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THE TINY SCREEN: All This and Brains, Too! Fun and Frolic with Hef:

If you want to get really depressed about American culture and humanity in general try watching E!’s “Girls Next Door,” a reality show that takes you behind the scenes of the Playboy mansion and into the private lives of Hugh Hefner and his three blonde girlfriends, to say nothing of their gaggle of little dogs.

A few years, maybe decades back, Hugh Hefner emerged from his long-term marriage to his lovely blonde wife Kimberly Conrad. After meeting Kimberly, Hef was planning on remaining monogamous for life. But after his marriage ended, he adopted his current habit of showing up at events with a whole flock of blondes. He would be anything but monogamous, choosing to flaunt his modern, broad-minded attitude of multiples.

But it always looked like these girls were interchangeable, perhaps even for hire. Until now. “Girls Next Door” takes the viewer on a previously uncharted voyage into the dark recesses of the Playboy Mansion where Hef actually lives, along with his three girlfriends. They aren’t particularly interchangeable with the other blondes who gravitate to the manse – they are Hef’s favorites du jour – and each has her own room, her own car, her own dog, etc.

It’s interesting, I’ll admit, to see the goings-on at Hef’s house – from the kitchen where the chef prepares their meals, to the way the statues look in the hallways, the rugs on floor, the beds (particularly Hef’s big, weird bed), the pool, and the day to day running of the place. But at some point, it becomes altogether sad.

The girls, no doubt, would not agree that it seems sad – they’re getting out of their otherwise dull lives and living the high life. All they have to do in exchange for such riches is “be nice” to Hef. This is where it gets weird. Hef only appears in cameos – with his sunglasses on, wearing pajamas, kissing these pretty young things on the lips. It’s just, well, icky.

One runs the risk of sounding like the neighborhood prude by even commenting on it – to each his or her own, really, and if the gals are happy little bunnies why shouldn’t we be happy for them? Because, in truth, it just doesn’t look all that amusing.

One gets the feeling that these girls would much rather be out on the beach in Malibu, in the arms of a ripe young stud, instead of existing in the cloistered darkness of a man who, despite his fame and riches and perhaps reputation to the contrary, doesn’t get out much.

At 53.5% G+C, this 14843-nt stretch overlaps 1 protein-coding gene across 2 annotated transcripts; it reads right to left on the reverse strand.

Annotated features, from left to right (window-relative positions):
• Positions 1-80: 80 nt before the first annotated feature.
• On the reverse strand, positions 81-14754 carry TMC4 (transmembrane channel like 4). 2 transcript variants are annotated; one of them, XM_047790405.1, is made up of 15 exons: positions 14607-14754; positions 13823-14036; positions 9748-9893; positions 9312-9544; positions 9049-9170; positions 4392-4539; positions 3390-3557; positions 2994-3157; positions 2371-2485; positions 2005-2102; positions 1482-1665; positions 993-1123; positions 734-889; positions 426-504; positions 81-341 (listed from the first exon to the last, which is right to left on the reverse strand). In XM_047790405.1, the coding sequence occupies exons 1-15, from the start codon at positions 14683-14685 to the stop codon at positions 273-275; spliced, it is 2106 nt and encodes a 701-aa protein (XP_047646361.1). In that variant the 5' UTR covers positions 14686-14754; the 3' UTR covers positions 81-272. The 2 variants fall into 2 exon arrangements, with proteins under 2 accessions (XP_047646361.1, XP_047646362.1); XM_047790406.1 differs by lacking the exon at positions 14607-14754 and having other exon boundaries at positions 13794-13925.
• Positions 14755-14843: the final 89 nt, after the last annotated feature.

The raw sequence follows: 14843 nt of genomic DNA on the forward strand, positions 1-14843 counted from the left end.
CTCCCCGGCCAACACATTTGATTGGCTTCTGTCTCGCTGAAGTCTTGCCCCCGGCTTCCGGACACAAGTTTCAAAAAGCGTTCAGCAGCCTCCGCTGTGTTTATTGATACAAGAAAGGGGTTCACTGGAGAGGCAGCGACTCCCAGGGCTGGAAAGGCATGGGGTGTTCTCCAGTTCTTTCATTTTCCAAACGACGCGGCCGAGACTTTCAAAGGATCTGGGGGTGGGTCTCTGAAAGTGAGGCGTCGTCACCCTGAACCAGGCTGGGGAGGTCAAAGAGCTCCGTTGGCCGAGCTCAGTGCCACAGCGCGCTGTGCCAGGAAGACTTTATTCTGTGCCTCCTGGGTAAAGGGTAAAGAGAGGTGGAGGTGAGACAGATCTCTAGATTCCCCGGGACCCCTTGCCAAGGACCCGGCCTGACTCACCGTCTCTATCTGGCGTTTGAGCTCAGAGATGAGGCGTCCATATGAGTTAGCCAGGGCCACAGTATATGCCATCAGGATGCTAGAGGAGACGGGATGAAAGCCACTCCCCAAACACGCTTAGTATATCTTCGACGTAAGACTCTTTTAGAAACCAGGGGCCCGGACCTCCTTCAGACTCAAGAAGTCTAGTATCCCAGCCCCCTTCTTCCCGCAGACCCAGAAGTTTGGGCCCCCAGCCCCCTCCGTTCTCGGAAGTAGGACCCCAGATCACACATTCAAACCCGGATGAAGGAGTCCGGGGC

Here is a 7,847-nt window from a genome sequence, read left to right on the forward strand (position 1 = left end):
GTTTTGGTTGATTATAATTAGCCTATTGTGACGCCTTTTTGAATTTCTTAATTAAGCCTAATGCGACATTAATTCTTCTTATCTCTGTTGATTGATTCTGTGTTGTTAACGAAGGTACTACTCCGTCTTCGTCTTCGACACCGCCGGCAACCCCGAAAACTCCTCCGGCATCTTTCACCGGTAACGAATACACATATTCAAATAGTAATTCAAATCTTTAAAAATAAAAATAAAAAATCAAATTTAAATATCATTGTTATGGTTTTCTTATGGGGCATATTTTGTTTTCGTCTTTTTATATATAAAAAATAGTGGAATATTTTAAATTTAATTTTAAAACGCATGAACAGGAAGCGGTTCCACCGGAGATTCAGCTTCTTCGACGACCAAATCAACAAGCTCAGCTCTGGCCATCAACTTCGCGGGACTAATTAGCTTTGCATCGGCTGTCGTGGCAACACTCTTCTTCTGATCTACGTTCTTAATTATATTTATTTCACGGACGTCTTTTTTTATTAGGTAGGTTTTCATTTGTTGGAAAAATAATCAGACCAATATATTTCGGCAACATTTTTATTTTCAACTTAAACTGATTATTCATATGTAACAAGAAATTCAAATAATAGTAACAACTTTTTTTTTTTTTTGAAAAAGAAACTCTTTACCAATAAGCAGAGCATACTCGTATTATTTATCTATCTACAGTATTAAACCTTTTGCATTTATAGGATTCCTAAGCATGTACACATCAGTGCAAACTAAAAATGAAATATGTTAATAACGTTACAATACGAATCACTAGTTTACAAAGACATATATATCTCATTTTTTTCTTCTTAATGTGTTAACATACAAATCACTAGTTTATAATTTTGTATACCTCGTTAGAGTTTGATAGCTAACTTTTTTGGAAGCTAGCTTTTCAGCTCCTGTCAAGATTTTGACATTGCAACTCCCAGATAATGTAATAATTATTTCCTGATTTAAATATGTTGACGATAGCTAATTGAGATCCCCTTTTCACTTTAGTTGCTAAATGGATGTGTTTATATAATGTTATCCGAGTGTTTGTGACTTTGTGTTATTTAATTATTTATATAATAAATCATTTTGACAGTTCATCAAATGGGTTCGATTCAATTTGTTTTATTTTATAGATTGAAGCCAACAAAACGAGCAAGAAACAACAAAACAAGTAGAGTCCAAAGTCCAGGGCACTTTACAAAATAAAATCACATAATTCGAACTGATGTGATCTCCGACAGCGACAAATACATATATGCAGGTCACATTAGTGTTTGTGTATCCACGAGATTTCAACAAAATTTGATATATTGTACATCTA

Hef’s “main girlfriend” Holly admits that she wishes Hef would get rid of his “other girlfriends” and those girls, no doubt, would love to be on Holly’s queen bee perch. For now they have to be satisfied being second and third tier to the Viagra-loving old geezer. For the record, the thought of his wrinkly paws on their young flesh is almost too much to bear.

The show is made for young boys who must enjoy ogling the bountiful implants and scantily clad bunnies, but it seems also designed for young women everywhere whose aim in life is to get their start on the pages of Playboy.

Playboy, the company, is apparently trying to catch up with modern times by having a lively online extension and now this reality show. It is only upon watching the show that the rather dated appeal of Playboy rears its ugly head. After all, in this day and age of the net and tabloid hysteria does anyone even think about, much less read the girlie mag?

These little girls who spend much of the show thanking Hef (for getting them in the magazine, giving them birthday parties and whatnot) are probably going somewhere far, far away from strange old Hef and his weird mansion – and wherever that will be is worth putting up with all the nonsense.

In the end, it’s hard not to feel yet more despair for modern society – have we really come so far to end up watching a reality show of Hef’s young swag? One hopes that in future episodes, the mystery of women drawn to Hef will be solved once and for all – are they in it for fame and money or is there something genuinely appealing about the lizard-lipped great-grandpa?

“Girls Next Door” airs on E! at various times. Check local listings.

This Week’s

Notable TV

Thursday, August 18

Strictly Ballroom (****), strictly Baz, 8 p.m., SUNDANCE.

The Long Goodbye (***), 9 p.m., SUNDANCE.

Roast of Pamela Anderson, 9:30 p.m., COMEDY.

Soundstage, with the band Heart, 10 p.m., KCET.

Friday, August 19

Dirty Dancing (**), “nobody puts Baby in the corner,” 7:30 p.m., ABCFAM.

The Lord of the Rings: The Fellowship of the Ring (****), 7:30 p.m., TNT.

Flashdance (***), get out your leg warmers, 9 p.m., BRAVO.

Masters of Illusions, 10 p.m., CBS.

Saturday, August 20

Hitch double feature, Vertigo, 7:30, followed by Rear Window, 9 p.m., TCM.

American Pie (***), 7:30 p.m., FX.

A Beautiful Mind (***), Ron Howard’s Big Oscar Movie, 8 p.m., ABC.

Masterpiece Theater, Foyle’s War, 9 p.m., KLCS.

Sunday, August 21

The Bad News Bears (****), the far superior original, 8:30 p.m., HBO.

Africa, 9 p.m., KLCS.

The Grateful Dead Movie, 9 p.m., KOCE.

Mystery! Inspector Lynley: Playing for the Ashes, 9 p.m., KCET.

Monday, August 22

One Hour Photo (**), Robin Williams as a stalker, 8 p.m., FX.

Fargo (****), 8 p.m. E!

Four Weddings and a Funeral (***), still one of Hugh Grant’s best, 9 p.m., ABC.

History Detectives, 9 p.m., KCET.

Tuesday, August 23

Meet Mr. Mom, 8 p.m., NBC.

Origins: Earth is Born, 8 p.m., KCET.

Wide Angle, 9 p.m., KCET.

Tommy Lee Goes to College, 9 p.m., NBC.

Wednesday, August 24

Jurassic Park III (**), William H. Macy just collecting a paycheck, 9 p.m., TNT.

All Star Kitchen Makeover, 9 p.m., FOODTV.

Patton (****), 9 p.m., FMC.

The Silence of the Lambs (****), 9 p.m., SPIKE.

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